Friday, 21 March 2008

With Good Friday in mind . . .



Despite everything we now know about Eric Gill the man - as explored in Fiona MacCarthy's exemplary biography, a finely balanced and wonderfully readable account of this monstrously sinful would-be saint - Gill the artist and craftsman was undoubtedly a towering genius. His influence still permeates contemporary typography, illustration, printmaking and sculpture and his many works on a biblical theme remain unrivalled in their clarity and power.

On a similarly Good Fridayish theme, here's one of my Desert Island Discs: Erbarme dich from Bach's St Matthew Passion. Was a more soul-piercing piece of music ever written? For me, it has to be sung by a counter-tenor, and this rendition by Michael Chance - one of a fairly sparse selection on YouTube - is really pretty good.





Enjoy.


Now I'm off to listen to the rest of Bach's St Matthew Passion while baking cakes!

4 comments:

KSV Woolfoot said...

A Good Friday snow storm, and the kids visitng friends, left me an unoccupied hour do some blogging and to look around the internet. (Your blog is now on my regular rounds). Thanks for the YouTube posting of that bit of St. Matthew's Passion and Happy Easter.

Juliet said...

K - Happy Easter to you. I visit your blog often too. More snow?!? Does the snow ever end there? Snow is forecast here, but I doubt we'll get any, though it is very cold. My kids are desperate to see some this year - even a tiny bit!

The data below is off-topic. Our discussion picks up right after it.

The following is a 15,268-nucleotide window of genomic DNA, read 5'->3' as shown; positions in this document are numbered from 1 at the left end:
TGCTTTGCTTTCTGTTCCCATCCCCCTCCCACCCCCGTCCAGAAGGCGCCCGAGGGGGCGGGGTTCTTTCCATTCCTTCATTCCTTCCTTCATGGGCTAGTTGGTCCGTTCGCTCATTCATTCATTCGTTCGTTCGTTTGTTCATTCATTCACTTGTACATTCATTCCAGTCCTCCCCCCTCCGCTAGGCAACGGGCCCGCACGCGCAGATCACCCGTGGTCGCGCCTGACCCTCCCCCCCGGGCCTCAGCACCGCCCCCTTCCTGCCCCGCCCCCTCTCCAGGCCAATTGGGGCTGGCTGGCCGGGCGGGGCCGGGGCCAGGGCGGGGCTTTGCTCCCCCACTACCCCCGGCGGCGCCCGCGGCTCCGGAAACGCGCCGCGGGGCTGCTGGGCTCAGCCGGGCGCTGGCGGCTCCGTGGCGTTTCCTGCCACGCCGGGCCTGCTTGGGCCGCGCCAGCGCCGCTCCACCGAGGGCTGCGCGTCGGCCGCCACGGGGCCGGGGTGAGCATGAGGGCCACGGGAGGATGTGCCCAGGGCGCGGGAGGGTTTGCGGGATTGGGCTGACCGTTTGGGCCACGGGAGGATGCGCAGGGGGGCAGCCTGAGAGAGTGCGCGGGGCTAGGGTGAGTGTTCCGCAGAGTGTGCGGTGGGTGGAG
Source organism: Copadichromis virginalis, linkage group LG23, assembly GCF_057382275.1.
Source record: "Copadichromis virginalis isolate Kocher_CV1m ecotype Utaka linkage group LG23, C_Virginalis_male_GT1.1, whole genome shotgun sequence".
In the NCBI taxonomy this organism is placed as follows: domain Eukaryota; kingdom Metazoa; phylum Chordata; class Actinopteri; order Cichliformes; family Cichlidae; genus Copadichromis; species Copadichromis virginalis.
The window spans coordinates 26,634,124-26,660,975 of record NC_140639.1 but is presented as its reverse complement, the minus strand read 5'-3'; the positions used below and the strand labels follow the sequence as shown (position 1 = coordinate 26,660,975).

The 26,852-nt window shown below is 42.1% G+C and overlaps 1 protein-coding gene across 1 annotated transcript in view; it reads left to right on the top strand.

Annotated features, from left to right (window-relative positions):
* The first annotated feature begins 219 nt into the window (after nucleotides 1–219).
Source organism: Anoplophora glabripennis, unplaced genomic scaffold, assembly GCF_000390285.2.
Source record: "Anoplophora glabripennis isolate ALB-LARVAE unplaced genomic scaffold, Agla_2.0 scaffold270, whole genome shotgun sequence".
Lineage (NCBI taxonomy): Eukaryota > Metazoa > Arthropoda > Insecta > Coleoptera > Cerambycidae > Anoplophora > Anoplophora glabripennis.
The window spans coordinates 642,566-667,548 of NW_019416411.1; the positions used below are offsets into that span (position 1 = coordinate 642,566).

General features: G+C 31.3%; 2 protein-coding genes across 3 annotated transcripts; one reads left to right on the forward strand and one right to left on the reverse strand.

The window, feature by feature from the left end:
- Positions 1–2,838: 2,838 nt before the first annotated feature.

60 Going On 16 said...

Eric Gill - yes something of a problem-poser for those of us who are interested/involved in typography. Years ago, a great friend - an accomplished stone-carver and lettercutter - had given me a detailed and professional introduction to Gill's work, which I grew to love. And before I left for Devon, my daily dog walks in London would always take me past his memorial to W H Hudson in Hyde Park.

But I was subsequently taken to task by a good friend, who was spending a weekend here. She has spent her working life in child protection, and is regarded as an international expert on protection measures. She couldn't understand why I had a framed poster of one of Gill's sculptures on the landing wall, not least because she knew I had read the Fiona MacCarthy biography. And I am only too well of the enormous emotional harm and physical and psychological damage that is the legacy of child abuse.

This whole area is one that we lovers of art and literature regularly grapple with. (For example, the accusations levelled at Lawrence Durrell after his death.) What is/should be our reaction to an artist's/writer's work, once we learn that he (or she) was capable of the most reprehensible of actions, especially those that involve children? We can, I suppose, still love the art but not the person who created the art. or are the two inextricably linked?

tarviragus said...

Happy Easter and thank you for the wonderful Bach.
I think 60 going on16 makes some interesting points about the life of artists and our position as appreciators of their work. I want to believe I am unconcerned with the artist and that it is the piece of work I am looking at that is all important. However, that said several of my friends are artists and aspects of their personalities and lives do manifest themselves in their work and I am aware of that when I see what they have made. I remember the reaction to the portrait of Myra Hindley made with the handprints of children shown at the exhibition Sensations some years ago which resulted in its being removed. Art and the people who make it can be shocking. It just does make us react in a subjective way...